½ lime, juiced
Salt and pepper
Combine all ingredients and toss until juices combine
peach, tomato and avocado salad

Monday, August 13, 2012

Summer’s Bounty, Part 1

Preserving the fruits and vegetables of summer is a family tradition. I have always had a garden, sometimes large enough to grow a lot of produce, other times just a pot or two of herbs. In our current house, we have not been successful in growing tomatoes, but our herbs are doing well.

First stop on the summer preservation tour: Pesto

I don’t make pesto by any of the recipes that call for pine nuts and parmesan. As delicious as that sounds, I use pesto in a variety of ways and may not always want those ingredients. You can always add them at the time you prepare your dish. (Think pasta tossed with pesto, walnuts and parmesan cheese)

Here’s how I do it

Snip, wash, and dry the basil in a salad spinner. Pick the leaves and shoots off the woody stems Stems smaller than a coffee stirrer are good. Buds are good, but don’t use the flowers. And don’t put any brown shriveled leaves in there.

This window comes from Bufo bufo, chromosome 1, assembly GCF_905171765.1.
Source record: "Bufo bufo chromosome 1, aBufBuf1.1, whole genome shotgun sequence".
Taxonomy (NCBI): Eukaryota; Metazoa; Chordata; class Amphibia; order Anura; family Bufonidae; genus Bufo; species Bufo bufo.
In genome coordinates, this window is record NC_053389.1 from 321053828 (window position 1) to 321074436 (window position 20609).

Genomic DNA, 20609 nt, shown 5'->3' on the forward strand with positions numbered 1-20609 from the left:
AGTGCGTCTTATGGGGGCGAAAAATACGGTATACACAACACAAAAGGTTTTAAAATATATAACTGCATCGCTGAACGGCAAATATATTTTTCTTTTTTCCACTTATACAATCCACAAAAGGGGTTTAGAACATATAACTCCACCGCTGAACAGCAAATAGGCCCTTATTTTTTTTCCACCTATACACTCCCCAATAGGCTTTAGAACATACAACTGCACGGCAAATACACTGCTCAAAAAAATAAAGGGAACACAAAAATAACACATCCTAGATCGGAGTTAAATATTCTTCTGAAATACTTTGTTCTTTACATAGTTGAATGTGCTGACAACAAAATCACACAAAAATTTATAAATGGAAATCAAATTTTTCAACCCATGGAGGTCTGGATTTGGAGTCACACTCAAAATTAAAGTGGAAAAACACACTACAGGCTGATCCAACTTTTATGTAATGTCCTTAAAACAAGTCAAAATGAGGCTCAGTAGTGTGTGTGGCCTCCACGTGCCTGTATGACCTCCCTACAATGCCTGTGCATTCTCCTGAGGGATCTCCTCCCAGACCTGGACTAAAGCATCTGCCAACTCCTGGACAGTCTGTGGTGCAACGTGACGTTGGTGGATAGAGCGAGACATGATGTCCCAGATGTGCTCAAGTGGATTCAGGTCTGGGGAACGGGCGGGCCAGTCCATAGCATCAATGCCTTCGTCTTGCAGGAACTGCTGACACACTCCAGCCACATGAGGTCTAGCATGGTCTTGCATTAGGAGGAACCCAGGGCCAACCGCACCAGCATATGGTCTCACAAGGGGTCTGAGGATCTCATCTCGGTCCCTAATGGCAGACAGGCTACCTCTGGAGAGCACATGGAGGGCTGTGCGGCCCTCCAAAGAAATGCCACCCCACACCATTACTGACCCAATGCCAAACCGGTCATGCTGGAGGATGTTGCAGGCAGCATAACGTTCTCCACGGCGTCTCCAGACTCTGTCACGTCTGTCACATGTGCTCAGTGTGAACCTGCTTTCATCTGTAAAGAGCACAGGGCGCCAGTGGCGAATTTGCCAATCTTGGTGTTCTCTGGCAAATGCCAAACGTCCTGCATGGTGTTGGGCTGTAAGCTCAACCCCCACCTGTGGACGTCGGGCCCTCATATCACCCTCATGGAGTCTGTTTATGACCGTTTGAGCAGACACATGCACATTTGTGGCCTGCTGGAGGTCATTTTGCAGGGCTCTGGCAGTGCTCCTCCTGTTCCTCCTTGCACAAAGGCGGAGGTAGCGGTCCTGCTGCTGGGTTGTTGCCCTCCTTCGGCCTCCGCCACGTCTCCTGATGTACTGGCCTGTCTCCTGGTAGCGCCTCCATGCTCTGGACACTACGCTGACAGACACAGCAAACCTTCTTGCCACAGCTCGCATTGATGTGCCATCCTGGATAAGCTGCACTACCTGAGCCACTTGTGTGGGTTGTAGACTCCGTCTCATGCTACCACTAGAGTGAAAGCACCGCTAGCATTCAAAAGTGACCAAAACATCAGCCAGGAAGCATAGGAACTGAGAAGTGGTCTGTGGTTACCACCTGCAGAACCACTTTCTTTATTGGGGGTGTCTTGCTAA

Pack the basil leaves into a 1 quart measure, and put in a food processor along with 6-8 cloves garlic. Start the processor and add olive oil as the processor whirls. Stop occasionally and scrape the sides. Add more oil as needed. Your goal is to have a product about the consistency of hummus. It will be a beautiful green shade. Spoon into small jars, cap and freeze.  If you want more explicit instructions, click here, just remember I skip the parmesan and pine nuts. When I want to use it, I put one of the jars in the microwave for 20 seconds or so and scrape off what I need and refreeze. You could put it in ice cube trays and freeze. The amount pictured below was made from four quarts of basil. I use it as an alternative spread for pizza, I add a couple of tablespoons to vegetable soup, I add it to omelets, I stir it into pasta. It makes a fantastic sandwich with tomatoes and fresh mozzarella. (especially yummy when grilled on a George Foreman grill) You can add more oil and drizzle it over fish or chicken. It makes everything taste so fresh and wonderful. Click here for an abundance of ways to use it.